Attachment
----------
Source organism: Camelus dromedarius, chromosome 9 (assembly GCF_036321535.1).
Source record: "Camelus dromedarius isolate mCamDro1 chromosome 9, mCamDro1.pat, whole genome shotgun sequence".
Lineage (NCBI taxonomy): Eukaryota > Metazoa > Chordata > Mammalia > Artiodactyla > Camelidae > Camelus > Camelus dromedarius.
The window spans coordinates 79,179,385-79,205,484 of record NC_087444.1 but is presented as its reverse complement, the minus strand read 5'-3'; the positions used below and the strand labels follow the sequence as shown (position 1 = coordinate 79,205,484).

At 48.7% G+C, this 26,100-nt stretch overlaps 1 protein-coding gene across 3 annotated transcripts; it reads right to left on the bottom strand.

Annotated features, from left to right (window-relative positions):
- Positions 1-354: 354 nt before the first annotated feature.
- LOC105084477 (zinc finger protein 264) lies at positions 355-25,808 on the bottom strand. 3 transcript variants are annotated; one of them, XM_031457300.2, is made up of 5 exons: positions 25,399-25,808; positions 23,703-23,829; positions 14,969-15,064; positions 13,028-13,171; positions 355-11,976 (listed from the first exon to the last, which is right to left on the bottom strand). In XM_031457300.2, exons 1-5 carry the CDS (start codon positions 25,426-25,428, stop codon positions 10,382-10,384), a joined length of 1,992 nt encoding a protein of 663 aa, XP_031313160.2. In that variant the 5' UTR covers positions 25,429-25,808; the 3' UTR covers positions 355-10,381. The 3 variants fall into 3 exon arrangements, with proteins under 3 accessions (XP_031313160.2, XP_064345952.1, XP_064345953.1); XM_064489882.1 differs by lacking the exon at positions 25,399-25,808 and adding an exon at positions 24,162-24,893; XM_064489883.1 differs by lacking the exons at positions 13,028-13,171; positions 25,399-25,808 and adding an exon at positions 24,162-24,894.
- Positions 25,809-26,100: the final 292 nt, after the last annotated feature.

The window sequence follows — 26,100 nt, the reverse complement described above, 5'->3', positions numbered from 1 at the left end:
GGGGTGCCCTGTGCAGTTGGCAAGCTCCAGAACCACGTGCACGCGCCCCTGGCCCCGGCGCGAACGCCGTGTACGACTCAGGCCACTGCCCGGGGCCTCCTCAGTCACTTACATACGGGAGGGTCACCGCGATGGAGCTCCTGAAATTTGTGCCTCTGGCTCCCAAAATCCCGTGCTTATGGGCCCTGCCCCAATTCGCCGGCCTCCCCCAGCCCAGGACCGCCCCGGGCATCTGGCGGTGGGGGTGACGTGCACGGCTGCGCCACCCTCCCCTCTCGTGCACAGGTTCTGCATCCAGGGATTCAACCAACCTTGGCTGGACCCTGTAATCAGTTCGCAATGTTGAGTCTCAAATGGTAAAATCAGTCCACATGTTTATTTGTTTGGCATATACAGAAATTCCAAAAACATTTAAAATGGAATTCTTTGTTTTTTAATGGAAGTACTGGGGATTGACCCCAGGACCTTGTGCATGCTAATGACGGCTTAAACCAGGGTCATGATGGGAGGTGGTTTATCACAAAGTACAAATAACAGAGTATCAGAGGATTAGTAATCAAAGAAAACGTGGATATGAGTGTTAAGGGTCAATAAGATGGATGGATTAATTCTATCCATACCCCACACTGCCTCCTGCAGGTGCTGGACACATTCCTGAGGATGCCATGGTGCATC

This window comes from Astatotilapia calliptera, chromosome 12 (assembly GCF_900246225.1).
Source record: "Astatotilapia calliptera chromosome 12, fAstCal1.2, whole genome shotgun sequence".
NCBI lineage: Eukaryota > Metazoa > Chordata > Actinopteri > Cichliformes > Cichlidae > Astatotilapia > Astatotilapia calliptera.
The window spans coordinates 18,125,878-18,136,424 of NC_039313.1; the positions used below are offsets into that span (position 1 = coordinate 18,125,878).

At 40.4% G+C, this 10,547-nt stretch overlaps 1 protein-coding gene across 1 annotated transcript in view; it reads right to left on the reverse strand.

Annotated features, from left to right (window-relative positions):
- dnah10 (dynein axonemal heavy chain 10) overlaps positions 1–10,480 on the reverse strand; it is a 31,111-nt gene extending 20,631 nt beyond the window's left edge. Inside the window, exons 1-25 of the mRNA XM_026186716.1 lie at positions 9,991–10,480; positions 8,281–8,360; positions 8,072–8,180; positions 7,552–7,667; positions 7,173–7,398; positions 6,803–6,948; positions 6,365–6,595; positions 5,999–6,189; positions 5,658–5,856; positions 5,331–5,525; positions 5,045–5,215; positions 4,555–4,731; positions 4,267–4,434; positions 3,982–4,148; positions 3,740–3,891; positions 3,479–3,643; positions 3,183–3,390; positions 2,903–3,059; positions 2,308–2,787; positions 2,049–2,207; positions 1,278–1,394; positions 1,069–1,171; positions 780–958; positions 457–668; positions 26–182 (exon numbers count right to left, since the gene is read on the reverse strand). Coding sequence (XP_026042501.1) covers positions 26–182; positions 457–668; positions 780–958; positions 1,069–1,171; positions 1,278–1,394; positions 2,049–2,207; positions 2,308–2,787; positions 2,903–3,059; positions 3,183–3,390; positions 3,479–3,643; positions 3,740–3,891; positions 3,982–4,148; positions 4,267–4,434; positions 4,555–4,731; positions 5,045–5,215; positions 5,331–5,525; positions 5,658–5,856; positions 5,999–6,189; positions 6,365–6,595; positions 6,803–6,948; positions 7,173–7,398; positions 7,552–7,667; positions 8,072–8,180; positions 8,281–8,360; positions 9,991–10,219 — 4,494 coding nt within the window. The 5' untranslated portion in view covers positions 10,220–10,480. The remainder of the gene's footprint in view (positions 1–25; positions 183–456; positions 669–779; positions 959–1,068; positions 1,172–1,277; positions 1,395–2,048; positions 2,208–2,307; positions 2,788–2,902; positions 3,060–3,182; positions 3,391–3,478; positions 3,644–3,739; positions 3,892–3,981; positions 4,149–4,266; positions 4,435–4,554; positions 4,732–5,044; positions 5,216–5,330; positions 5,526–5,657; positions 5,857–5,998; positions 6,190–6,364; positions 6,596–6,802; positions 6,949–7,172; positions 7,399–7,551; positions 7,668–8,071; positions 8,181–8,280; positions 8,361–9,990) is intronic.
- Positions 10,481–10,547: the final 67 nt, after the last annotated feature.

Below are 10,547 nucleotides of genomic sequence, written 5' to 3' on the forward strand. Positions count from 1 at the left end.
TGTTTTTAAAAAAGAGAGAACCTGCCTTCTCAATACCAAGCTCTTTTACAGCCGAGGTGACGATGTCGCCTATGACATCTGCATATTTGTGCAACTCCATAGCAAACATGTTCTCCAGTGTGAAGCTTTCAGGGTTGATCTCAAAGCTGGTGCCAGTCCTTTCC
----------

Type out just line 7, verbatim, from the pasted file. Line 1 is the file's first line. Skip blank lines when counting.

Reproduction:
- Positions 1-354: 354 nt before the first annotated feature.